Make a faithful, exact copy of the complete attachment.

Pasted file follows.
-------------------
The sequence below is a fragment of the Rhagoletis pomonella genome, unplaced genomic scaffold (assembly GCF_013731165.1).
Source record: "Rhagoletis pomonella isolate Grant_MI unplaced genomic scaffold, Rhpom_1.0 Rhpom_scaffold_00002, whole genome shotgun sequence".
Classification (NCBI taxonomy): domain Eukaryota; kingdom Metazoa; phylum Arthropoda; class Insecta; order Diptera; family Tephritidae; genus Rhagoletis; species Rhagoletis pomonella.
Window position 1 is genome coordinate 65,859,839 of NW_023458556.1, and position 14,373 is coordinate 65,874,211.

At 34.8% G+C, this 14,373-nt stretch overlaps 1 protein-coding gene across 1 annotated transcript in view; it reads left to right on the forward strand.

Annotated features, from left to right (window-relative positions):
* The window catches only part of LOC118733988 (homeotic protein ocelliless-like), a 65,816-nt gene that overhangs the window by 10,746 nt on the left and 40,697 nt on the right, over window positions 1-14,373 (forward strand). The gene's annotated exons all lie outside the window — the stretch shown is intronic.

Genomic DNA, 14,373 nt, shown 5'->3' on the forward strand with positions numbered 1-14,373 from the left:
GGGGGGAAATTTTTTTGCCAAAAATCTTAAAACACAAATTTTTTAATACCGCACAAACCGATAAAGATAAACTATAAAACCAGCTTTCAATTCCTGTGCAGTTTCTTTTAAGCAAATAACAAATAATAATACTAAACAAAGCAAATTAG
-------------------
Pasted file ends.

The sequence below is a fragment of the Rhagoletis pomonella genome, unplaced genomic scaffold (assembly GCF_013731165.1).
Source record: "Rhagoletis pomonella isolate Grant_MI unplaced genomic scaffold, Rhpom_1.0 Rhpom_scaffold_00002, whole genome shotgun sequence".
Classification (NCBI taxonomy): domain Eukaryota; kingdom Metazoa; phylum Arthropoda; class Insecta; order Diptera; family Tephritidae; genus Rhagoletis; species Rhagoletis pomonella.
Window position 1 is genome coordinate 65,859,839 of NW_023458556.1, and position 14,373 is coordinate 65,874,211.

At 34.8% G+C, this 14,373-nt stretch overlaps 1 protein-coding gene across 1 annotated transcript in view; it reads left to right on the forward strand.

Annotated features, from left to right (window-relative positions):
* The window catches only part of LOC118733988 (homeotic protein ocelliless-like), a 65,816-nt gene that overhangs the window by 10,746 nt on the left and 40,697 nt on the right, over window positions 1-14,373 (forward strand). The gene's annotated exons all lie outside the window — the stretch shown is intronic.

Genomic DNA, 14,373 nt, shown 5'->3' on the forward strand with positions numbered 1-14,373 from the left:
GGGGGGAAATTTTTTTGCCAAAAATCTTAAAACACAAATTTTTTAATACCGCACAAACCGATAAAGATAAACTATAAAACCAGCTTTCAATTCCTGTGCAGTTTCTTTTAAGCAAATAACAAATAATAATACTAAACAAAGCAAATTAG